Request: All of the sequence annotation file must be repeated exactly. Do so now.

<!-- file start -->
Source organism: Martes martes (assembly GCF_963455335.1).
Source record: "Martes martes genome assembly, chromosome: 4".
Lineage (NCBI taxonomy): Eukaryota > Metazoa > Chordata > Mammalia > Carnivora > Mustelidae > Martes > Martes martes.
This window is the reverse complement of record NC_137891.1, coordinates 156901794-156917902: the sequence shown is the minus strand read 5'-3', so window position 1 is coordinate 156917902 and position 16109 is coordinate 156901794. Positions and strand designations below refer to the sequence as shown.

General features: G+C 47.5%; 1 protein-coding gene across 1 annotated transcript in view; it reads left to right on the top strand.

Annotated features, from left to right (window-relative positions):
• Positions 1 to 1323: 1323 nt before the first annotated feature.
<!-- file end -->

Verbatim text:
Source organism: Martes martes (assembly GCF_963455335.1).
Source record: "Martes martes genome assembly, chromosome: 4".
Lineage (NCBI taxonomy): Eukaryota > Metazoa > Chordata > Mammalia > Carnivora > Mustelidae > Martes > Martes martes.
This window is the reverse complement of record NC_137891.1, coordinates 156901794-156917902: the sequence shown is the minus strand read 5'-3', so window position 1 is coordinate 156917902 and position 16109 is coordinate 156901794. Positions and strand designations below refer to the sequence as shown.

General features: G+C 47.5%; 1 protein-coding gene across 1 annotated transcript in view; it reads left to right on the top strand.

Annotated features, from left to right (window-relative positions):
• Positions 1 to 1323: 1323 nt before the first annotated feature.